Group: Software/FSDG distributions/How to choose an FSDG distribution

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FSF certified distributions can be used for a wide variety of purposes. Many people use them as their only distribution on their computers.

In that case, it can often be answered with simple questions like:

  • Can this distribution run on my computer? or What computer do I need to run this distribution?
  • Is that distribution easy to use? Does it require to learn the command line or a specific programming language? Or is can it be used without learning the command line or programming?
  • Do I need to upgrade often? Or is the distribution updated all the time?
  • Is it similar to other popular distributions (to be able to get help easily)?

The Group:Hardware/FSDG_distributions can help answer to most of these questions, especially the General information section.

For specific small distributions, the Group:Hardware/FSDG_distributions#Small_distributions also similar information on them like kind of hardware and users they target.

But it's also possible to use these distributions for specific tasks, like running a server, deploying software on top of another distribution[1], deploying a wiki[2], organizing a community or a company[3], running a free software project[4], or a conference[5], etc. Some people might even need to contribute to them in order to deploy specific software to users.

For that the FSDG distributions group of articles in Group:Software have a lot information on various aspects of FSF certified distributions.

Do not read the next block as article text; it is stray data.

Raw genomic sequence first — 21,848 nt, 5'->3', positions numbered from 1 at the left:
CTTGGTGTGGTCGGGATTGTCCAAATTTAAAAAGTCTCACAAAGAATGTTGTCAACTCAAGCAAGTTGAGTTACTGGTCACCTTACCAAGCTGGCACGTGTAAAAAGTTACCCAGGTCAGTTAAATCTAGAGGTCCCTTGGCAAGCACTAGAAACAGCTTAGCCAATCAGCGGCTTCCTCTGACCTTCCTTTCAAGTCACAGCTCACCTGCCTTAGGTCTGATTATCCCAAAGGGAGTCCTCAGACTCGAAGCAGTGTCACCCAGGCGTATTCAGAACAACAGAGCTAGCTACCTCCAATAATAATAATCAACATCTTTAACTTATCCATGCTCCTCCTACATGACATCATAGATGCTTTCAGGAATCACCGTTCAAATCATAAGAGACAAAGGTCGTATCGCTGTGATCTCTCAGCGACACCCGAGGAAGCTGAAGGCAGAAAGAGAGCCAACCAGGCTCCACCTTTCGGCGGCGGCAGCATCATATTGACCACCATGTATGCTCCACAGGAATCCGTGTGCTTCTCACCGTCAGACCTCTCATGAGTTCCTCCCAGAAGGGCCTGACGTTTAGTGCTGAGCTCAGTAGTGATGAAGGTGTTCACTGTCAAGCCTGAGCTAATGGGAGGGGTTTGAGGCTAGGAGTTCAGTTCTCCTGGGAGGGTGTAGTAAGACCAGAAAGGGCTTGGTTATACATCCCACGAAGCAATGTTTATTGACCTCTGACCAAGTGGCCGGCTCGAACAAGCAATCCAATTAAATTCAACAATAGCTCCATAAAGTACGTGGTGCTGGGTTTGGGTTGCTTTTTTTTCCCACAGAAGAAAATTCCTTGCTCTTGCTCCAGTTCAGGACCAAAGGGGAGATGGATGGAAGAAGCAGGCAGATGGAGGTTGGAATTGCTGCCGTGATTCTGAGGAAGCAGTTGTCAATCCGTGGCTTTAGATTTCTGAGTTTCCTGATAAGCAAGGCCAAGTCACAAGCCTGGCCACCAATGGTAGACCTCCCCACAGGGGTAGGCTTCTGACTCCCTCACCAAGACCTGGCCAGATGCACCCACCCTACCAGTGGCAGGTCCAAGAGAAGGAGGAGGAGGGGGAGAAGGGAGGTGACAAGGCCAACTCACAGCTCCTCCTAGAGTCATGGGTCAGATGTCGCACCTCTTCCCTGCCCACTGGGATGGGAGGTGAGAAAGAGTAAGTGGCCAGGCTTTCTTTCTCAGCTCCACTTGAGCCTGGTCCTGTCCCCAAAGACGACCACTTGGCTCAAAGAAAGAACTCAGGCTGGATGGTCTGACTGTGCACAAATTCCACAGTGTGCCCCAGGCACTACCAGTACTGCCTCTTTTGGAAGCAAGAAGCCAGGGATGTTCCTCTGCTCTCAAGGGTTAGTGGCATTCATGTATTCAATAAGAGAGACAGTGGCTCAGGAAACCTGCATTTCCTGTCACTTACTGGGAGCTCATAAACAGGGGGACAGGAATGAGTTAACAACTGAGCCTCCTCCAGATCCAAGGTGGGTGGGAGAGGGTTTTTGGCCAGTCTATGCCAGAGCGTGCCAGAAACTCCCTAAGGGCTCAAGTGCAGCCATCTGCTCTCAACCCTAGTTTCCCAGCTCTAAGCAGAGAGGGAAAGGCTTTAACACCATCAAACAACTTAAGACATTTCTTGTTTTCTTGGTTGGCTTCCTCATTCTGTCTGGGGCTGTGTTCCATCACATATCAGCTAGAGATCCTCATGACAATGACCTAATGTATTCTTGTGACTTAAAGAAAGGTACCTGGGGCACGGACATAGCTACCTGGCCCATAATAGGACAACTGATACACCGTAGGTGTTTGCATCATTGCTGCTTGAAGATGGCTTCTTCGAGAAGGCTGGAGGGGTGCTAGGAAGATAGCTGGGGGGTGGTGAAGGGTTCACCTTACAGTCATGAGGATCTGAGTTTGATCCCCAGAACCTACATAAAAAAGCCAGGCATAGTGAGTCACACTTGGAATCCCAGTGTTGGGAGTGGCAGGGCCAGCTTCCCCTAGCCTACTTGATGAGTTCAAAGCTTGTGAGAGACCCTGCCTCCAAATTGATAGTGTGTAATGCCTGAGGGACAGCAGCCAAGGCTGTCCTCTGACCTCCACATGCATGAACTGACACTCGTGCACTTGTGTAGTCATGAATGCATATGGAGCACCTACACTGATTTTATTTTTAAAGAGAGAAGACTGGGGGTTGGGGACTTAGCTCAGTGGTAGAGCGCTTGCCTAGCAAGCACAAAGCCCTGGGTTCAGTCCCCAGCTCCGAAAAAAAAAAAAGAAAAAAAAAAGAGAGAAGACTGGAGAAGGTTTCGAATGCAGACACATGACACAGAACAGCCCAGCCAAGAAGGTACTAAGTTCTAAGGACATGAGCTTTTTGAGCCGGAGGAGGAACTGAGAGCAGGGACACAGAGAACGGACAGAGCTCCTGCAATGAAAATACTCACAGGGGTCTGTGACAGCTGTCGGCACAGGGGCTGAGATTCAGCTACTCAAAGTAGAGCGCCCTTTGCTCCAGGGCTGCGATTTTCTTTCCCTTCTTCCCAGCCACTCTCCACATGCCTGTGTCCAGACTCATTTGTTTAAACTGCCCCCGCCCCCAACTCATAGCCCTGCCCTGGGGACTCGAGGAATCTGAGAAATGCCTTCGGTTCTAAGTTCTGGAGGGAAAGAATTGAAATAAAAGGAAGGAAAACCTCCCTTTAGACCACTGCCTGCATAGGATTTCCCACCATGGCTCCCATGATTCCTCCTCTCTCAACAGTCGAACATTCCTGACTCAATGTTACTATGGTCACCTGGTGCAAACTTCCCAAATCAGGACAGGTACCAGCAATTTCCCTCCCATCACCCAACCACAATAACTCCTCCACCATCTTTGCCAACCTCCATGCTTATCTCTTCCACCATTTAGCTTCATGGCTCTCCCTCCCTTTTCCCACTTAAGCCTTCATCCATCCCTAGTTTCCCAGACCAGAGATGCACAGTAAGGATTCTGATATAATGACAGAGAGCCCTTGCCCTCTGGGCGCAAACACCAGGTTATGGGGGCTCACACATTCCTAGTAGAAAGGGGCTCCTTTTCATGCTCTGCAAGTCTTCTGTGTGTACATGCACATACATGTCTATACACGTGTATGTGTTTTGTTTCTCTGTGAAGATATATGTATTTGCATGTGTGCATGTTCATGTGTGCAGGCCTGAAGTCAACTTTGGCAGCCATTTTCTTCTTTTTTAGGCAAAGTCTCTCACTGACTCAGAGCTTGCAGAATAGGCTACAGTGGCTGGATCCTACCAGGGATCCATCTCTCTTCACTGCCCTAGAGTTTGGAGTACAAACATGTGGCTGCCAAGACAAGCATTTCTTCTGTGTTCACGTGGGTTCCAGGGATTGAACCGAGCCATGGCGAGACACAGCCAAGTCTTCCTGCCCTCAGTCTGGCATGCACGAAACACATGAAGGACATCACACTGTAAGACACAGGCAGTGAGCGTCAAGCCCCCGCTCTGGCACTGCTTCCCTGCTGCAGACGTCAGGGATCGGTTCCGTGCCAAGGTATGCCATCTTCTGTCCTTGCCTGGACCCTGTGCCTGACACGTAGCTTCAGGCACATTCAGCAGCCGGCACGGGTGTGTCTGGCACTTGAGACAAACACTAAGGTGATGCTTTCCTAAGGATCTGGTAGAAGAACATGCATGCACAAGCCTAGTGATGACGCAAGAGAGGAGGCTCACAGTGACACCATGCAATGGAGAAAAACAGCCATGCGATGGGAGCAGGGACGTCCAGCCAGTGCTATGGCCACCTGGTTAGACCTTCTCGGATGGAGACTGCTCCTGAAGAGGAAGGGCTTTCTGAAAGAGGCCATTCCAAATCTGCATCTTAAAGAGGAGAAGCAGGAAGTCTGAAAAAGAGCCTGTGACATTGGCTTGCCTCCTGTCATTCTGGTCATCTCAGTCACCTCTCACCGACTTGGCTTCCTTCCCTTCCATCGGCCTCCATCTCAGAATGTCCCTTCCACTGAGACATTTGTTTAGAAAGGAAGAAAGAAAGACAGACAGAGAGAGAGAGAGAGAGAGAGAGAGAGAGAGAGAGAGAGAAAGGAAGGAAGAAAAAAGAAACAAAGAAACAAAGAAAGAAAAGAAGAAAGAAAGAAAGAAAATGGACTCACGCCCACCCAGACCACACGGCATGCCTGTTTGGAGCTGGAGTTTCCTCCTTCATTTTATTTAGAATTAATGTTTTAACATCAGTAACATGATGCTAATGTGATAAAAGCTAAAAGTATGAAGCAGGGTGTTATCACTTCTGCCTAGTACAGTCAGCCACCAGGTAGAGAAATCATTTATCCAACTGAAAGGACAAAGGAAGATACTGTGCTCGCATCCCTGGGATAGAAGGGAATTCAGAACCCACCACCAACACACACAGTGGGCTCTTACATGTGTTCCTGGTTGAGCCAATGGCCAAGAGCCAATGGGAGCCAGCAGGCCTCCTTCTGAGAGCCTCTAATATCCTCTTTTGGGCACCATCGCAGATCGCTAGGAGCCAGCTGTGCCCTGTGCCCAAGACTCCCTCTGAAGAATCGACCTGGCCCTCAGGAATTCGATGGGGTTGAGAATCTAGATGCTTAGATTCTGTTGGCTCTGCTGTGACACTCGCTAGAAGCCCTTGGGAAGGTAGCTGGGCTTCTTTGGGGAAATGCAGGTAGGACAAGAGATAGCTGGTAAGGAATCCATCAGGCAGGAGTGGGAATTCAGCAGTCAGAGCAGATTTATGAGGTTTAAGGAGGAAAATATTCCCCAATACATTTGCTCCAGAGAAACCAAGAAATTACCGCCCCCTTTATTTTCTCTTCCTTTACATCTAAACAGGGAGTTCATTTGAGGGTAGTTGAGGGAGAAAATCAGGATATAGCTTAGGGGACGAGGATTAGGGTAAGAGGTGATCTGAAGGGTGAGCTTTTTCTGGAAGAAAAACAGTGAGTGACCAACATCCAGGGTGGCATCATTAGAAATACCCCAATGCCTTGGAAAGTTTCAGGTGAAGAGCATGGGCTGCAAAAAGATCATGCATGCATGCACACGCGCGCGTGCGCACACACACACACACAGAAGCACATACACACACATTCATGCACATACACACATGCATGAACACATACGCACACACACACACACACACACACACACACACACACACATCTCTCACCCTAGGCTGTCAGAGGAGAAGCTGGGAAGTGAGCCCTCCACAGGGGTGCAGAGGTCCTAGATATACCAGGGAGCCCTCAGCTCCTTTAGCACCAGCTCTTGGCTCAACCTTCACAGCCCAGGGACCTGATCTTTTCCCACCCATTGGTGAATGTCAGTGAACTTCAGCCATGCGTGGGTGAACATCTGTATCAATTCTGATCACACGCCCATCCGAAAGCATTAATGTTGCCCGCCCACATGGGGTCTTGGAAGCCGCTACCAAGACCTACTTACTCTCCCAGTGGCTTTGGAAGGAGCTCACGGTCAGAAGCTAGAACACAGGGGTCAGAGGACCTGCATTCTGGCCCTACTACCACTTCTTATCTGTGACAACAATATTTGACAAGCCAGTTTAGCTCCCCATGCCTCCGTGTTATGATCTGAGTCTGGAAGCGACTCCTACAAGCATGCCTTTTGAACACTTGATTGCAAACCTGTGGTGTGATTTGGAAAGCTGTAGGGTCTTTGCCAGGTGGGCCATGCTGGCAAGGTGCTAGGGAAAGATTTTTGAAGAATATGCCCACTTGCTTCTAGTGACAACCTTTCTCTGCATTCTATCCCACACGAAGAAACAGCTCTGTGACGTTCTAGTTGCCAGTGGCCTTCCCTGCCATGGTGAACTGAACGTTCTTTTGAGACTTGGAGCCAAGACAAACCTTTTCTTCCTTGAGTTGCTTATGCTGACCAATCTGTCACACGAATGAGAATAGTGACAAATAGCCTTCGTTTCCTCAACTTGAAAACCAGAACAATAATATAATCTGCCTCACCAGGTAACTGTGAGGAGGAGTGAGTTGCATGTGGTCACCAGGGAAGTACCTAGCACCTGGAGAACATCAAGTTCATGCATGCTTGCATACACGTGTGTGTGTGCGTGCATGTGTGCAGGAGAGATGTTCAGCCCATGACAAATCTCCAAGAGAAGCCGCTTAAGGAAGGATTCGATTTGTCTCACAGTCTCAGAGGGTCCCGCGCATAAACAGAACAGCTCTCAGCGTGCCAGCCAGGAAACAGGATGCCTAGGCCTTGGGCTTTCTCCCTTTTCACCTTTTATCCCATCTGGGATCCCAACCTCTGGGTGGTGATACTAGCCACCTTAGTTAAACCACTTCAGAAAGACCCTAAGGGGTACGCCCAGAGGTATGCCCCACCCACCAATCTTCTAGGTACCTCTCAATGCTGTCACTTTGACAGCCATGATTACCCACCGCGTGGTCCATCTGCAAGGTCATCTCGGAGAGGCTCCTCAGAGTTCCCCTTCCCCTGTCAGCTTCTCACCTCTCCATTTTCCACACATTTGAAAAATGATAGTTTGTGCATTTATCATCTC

A specific audience isn't necessarily implied as for instance in Group:Software/FSDG_distributions/DistroConfiguration we have documentation about software used to configure servers for both complete beginners not very familiar with the command line (like Freedombox on top of PureOS) and more complex way to configure servers (with various software like FAI, or with relatively simple programming in the case of Guix).


  1. Guix makes that relatively easy.
  2. This can be done with system administration skills on top of Trisquel or by using Freedombox on top of PureOS.
  3. If you are part of a community, like a repair cafe, community supported agriculture group, etc, people often need ways to organize like a mailing list, a website, etc. Companies have similar needs.
  4. Most FSF certified distributions also run at least part of their infrastructure. So for instance Replicant uses Trisquel for hosting its code.
  5. For instance the FSF uses FSF certified distributions for running Libreplanet conferences: They use Trisquel on computers used by the presenters. They also deploy a conference streaming infrastructure on top of Trisquel and/or other FSF certified distributions.

Group:Software/FSDG distributions